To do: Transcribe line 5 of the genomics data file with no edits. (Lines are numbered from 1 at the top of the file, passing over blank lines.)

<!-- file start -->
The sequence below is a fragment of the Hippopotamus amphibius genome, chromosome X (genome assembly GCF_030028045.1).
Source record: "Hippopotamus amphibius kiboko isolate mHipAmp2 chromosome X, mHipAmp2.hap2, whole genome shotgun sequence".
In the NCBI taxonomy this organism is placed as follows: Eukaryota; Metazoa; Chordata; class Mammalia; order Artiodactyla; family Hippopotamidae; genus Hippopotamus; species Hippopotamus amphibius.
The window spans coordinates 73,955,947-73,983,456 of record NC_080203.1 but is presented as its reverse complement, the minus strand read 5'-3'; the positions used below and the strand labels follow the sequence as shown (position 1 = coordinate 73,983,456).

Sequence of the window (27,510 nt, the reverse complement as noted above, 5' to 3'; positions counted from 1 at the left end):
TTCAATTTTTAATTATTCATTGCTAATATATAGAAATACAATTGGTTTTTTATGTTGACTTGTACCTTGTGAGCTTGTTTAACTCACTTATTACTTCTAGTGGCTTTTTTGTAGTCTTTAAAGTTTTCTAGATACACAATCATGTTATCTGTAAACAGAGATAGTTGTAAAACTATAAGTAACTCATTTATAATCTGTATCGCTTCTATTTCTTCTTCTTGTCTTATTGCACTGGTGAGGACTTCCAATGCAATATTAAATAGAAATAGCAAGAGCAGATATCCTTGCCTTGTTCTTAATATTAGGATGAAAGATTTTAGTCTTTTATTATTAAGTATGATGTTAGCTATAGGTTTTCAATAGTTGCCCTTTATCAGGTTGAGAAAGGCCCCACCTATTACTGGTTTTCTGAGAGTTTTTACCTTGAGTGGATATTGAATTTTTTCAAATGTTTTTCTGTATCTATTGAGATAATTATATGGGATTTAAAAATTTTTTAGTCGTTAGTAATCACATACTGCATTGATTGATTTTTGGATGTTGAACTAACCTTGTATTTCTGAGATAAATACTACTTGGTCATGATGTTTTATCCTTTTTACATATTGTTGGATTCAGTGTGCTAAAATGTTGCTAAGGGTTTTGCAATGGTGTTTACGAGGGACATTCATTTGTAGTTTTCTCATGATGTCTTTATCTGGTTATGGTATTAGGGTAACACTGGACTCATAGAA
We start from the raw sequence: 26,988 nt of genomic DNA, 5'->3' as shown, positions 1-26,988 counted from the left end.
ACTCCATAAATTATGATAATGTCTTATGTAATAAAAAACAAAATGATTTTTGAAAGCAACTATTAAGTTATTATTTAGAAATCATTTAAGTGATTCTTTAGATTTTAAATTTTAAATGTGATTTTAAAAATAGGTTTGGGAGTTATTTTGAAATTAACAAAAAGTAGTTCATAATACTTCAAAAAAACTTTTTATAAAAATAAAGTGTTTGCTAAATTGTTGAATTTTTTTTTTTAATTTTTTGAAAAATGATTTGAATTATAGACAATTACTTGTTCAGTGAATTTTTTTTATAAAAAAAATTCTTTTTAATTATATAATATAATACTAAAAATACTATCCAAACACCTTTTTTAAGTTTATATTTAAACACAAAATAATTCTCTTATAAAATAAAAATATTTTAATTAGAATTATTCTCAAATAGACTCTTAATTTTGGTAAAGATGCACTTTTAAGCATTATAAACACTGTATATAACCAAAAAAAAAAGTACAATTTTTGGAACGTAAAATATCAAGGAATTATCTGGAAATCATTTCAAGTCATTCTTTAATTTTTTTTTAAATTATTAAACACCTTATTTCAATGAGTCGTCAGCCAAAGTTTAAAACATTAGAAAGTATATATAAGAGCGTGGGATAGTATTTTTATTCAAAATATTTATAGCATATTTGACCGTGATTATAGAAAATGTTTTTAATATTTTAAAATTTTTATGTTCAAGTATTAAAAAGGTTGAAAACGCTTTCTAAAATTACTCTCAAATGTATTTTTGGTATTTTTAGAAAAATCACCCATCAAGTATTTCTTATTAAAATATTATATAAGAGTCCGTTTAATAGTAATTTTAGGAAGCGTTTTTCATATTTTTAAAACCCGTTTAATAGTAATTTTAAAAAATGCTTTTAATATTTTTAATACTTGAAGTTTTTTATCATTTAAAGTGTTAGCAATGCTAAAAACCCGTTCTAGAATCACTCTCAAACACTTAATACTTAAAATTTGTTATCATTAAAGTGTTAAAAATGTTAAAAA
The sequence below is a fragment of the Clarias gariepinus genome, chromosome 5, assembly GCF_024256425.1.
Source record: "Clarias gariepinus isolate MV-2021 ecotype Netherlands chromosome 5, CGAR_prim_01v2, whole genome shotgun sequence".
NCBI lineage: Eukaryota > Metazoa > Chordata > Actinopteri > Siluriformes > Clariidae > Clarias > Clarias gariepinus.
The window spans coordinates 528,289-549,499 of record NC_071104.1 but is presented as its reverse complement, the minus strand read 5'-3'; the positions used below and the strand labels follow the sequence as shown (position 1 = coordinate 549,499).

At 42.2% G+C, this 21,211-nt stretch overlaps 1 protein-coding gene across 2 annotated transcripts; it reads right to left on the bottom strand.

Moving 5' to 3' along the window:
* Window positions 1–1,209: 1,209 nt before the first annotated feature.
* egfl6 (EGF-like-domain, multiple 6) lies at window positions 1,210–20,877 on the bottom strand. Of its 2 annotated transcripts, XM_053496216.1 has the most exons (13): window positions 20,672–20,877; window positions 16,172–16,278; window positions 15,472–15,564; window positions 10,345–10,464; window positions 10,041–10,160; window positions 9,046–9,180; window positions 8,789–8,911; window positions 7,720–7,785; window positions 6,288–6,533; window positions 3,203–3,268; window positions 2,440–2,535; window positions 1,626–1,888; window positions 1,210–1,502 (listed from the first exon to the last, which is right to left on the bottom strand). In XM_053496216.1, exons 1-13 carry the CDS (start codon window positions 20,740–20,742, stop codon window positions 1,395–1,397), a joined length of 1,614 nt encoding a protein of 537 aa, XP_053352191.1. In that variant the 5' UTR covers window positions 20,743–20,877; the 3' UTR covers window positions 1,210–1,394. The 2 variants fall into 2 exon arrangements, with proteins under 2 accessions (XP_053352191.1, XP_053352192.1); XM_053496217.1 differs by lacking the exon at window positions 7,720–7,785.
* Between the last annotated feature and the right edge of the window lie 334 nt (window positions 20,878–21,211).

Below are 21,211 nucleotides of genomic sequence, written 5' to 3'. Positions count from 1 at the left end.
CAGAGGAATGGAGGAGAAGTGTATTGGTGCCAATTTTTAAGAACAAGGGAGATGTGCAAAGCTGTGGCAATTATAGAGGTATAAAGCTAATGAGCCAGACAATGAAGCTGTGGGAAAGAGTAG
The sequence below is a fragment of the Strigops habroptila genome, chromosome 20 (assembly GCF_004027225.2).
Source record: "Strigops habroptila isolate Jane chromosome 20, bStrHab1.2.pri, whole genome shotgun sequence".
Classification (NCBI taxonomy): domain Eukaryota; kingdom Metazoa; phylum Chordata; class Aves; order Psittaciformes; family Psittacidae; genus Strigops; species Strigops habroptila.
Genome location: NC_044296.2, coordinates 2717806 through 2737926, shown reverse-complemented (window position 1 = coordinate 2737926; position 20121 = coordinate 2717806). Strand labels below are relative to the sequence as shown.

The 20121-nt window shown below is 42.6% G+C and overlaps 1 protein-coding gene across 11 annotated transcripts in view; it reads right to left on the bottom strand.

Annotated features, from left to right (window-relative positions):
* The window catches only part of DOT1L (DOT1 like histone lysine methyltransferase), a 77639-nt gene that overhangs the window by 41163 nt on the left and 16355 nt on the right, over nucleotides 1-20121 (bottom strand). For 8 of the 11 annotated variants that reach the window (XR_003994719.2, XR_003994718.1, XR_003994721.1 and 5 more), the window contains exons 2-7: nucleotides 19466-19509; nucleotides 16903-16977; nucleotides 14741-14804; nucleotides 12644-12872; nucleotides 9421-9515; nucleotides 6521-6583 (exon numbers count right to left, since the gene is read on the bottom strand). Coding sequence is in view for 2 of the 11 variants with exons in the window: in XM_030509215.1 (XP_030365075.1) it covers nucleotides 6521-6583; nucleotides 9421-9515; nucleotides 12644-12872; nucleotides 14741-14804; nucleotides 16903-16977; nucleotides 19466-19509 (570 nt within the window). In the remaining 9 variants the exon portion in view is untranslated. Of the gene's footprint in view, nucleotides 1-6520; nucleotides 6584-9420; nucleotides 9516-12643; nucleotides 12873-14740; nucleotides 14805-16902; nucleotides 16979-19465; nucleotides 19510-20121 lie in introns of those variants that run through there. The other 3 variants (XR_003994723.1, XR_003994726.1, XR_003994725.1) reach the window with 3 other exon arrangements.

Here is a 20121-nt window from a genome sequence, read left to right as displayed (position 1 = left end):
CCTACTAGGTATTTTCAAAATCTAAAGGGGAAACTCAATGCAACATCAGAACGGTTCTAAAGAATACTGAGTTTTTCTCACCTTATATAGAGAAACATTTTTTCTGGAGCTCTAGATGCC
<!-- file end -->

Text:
Sequence of the window (27,510 nt, the reverse complement as noted above, 5' to 3'; positions counted from 1 at the left end):